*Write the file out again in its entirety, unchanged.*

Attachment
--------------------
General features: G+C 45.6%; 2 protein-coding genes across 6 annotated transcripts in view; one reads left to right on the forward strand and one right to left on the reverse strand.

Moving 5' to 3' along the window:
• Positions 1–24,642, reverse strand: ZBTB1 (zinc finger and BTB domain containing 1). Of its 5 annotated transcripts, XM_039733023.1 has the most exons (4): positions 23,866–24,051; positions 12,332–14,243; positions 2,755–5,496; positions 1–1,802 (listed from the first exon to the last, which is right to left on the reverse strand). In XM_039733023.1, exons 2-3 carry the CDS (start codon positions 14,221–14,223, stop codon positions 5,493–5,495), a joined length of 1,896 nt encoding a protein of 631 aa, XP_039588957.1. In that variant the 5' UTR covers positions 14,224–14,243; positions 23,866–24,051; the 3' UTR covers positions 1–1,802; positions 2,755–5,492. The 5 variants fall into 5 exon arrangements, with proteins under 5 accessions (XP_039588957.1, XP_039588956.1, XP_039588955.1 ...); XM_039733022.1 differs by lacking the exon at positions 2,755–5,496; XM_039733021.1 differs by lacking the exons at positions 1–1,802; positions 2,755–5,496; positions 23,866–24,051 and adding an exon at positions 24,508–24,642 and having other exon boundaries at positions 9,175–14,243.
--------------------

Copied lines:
General features: G+C 45.6%; 2 protein-coding genes across 6 annotated transcripts in view; one reads left to right on the forward strand and one right to left on the reverse strand.

Moving 5' to 3' along the window:
• Positions 1–24,642, reverse strand: ZBTB1 (zinc finger and BTB domain containing 1). Of its 5 annotated transcripts, XM_039733023.1 has the most exons (4): positions 23,866–24,051; positions 12,332–14,243; positions 2,755–5,496; positions 1–1,802 (listed from the first exon to the last, which is right to left on the reverse strand). In XM_039733023.1, exons 2-3 carry the CDS (start codon positions 14,221–14,223, stop codon positions 5,493–5,495), a joined length of 1,896 nt encoding a protein of 631 aa, XP_039588957.1. In that variant the 5' UTR covers positions 14,224–14,243; positions 23,866–24,051; the 3' UTR covers positions 1–1,802; positions 2,755–5,492. The 5 variants fall into 5 exon arrangements, with proteins under 5 accessions (XP_039588957.1, XP_039588956.1, XP_039588955.1 ...); XM_039733022.1 differs by lacking the exon at positions 2,755–5,496; XM_039733021.1 differs by lacking the exons at positions 1–1,802; positions 2,755–5,496; positions 23,866–24,051 and adding an exon at positions 24,508–24,642 and having other exon boundaries at positions 9,175–14,243.